WHEN some of my favorite comics are not printed today, I’ve been going to previous years and remembering to give a HEART to all of my favorites. I’ve noticed that someone else seems to be doing the same thing. Now, I remember to be sure to give a “love” to my favorites. I’m amazed that some strips – like Pickles – gather as many as 300 hearts in one day. Years ago, when CATHY was just starting out, I sent a letter to my local newspaper, telling them how much I enjoyed Cathy’s point of view and thanked them for including this strip in the newspaper. I was surprised when I received a personal, handwritten letter from Cathy herself – and a signed strip she had been working on – Recently, when I was packing things up to move, I came across that personal letter and signed strip – and discovered they are now worth a lot of money – We need to remember that Cathy, herself, is a class act – which will be almost impossible to replace once she decides to retire. In the meantime, I’ll be visiting the 1999 January Peanuts strips and enjoy Sparky even more – remembering this time to leave a heart behind!

  6. about 1 month ago on Red and Rover

    One of my great-grandfathers, who served during the Civil War, lived until 1935. My mother was born in 1921, so she had an opportunity to get to know him. Before he passed away, a newspaper reporter interviewed him about his memories of the war, so the family kept a copy of that interview when it was published. Where he lived, the first “Decoration Day” in his area was celebrated by the families of Confederate soldiers who had lost loved ones as a result of the war. Both former Confederate and Union soldiers eventually began to put on their old uniforms and marched together to the graveyard on Decoration Day. When my great-grandfather passed away, his the newspaper article about his passing noted that he had NEVER missed marching in the Decoration Day parade. What is shocking about all of that is that the REAL military veterans, from BOTH the Confederate and the Union Armies, who had, only months before been shooting real bullets at each other – many moved West to help heal their wounds – and were able to become real friends and live peacefully together as neighbors for decades afterward. It is shocking that the younger generation, which did not actually participate in any part of the actual Civil War, are not able to make the same kind of peace for today’s young people!

  7. about 1 month ago on Red and Rover

    I second the motion! It is heartening to know that there are some who remember – even though there seem to be so many who appear to believe that paying tribute to those who gave their all for what they believed – is no longer relevant to the modern generation.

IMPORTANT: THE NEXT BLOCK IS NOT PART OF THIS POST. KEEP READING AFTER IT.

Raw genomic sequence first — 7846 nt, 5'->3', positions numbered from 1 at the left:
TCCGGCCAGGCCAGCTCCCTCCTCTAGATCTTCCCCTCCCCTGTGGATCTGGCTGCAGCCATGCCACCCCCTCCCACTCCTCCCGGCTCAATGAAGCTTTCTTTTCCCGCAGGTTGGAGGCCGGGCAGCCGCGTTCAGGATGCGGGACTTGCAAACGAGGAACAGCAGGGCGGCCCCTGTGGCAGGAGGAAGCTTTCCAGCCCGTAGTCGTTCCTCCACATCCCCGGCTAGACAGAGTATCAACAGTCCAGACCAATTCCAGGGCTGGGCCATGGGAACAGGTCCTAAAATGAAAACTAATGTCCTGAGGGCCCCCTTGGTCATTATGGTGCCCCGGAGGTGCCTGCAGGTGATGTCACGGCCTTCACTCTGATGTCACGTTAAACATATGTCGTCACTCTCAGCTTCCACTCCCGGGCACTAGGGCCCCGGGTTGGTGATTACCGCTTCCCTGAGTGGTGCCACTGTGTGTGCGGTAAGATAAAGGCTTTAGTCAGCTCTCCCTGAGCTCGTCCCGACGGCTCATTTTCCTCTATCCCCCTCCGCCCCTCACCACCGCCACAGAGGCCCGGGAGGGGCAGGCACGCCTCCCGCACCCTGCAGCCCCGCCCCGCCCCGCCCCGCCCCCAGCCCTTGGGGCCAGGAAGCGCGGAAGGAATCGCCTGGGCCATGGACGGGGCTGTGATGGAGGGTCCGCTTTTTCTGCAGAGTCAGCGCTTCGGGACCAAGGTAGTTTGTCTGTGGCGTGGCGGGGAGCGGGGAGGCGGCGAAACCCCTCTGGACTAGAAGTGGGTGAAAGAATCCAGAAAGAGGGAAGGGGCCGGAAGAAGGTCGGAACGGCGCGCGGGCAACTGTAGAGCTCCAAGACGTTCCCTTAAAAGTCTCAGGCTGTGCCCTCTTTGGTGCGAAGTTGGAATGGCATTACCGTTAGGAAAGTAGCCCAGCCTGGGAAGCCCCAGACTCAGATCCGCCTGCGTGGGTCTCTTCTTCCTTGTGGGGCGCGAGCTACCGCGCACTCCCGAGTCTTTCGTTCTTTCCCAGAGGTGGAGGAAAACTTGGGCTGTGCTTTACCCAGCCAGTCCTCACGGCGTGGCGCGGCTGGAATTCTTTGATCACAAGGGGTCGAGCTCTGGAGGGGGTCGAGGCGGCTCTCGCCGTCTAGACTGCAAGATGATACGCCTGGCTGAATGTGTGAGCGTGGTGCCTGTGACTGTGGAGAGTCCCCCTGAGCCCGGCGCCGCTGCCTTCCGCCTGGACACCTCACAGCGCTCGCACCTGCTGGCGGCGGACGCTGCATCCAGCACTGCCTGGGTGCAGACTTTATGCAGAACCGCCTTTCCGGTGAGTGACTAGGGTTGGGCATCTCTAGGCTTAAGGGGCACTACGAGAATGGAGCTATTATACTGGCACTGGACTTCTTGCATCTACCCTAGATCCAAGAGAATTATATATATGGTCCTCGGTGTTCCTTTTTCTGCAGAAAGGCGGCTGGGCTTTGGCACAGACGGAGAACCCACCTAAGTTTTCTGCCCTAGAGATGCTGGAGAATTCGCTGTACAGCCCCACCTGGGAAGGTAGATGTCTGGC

8. about 2 months ago on Red and Rover

    Like they say – Freedom isn’t free!

  9. about 2 months ago on Red and Rover

    Our World War II veterans weren’t the only family members who took up arms to fight for the concepts of freedom, liberty and justice for all! Both my parents’ ancestors arrived in this country about 1708. On my Dad’s side of the family, our Revolutionary War soldier was Martinus Walborn, Sr. – He first saw action in the disastrous Battle of Long Island in 1776 under Gen. Washington with the Pennsylvania Rifle Regiment under then Col. Samuel Miles. He eventually went on to cross the Delaware with Gen. Washington for the famous Christmas Day attack on the Hessians under Col. Rall at Trenton and also saw action in the battles of Princeton, Brandywine Creek, and Monmouth. He was the son of Rev. Christian Walborn and Catharina Elisabeth Batdorf Walborn. His wife was Maria Margaretha Ley Walborn. Their son was Leonhard Walborn.

    On my mother’s side of the family, our Revolutionary War soldier was Shadrach Moore, Jr. Shadrach Moore Jr. served as Private in Capt. Jonathan BUTTOLPH’s company, 18th Regiment, Connecticut Militia. Shadrack married Lovice Selden Nott (1764-1796) in abt. 1787. Shdrack’s wife, Lovice, was the sister of Rev. Samuel Nott, Sr. – who set a record in Connecticut as the pastor who served the same congregation for the longest period of time. Lovice was also the aunt of Rev. Samuel Nott, Jr. Sam Jr. was one of the earliest missionaries to serve in India. Serving around Bombay, Sam Jr. translated the entire English Bible to several Hindi dialects common to that area. Sam Jr. has a write-up in Wikipedia, if you’d like to check him out.

    Two great-grandfathers were Union soldiers during the Civil War. Both were wounded at Bull Run, Manassas, VA. They didn’t meet until years later, when their children married. Doctors told them to go west to help heal wounds – so they settled around Republican City, Nebraska. One lived until 1935, but the other died young, leaving our great-grandmother to raise her children alone on the frontier.

  10. about 2 months ago on Red and Rover

    RED AND ROVER have been perfect since day One,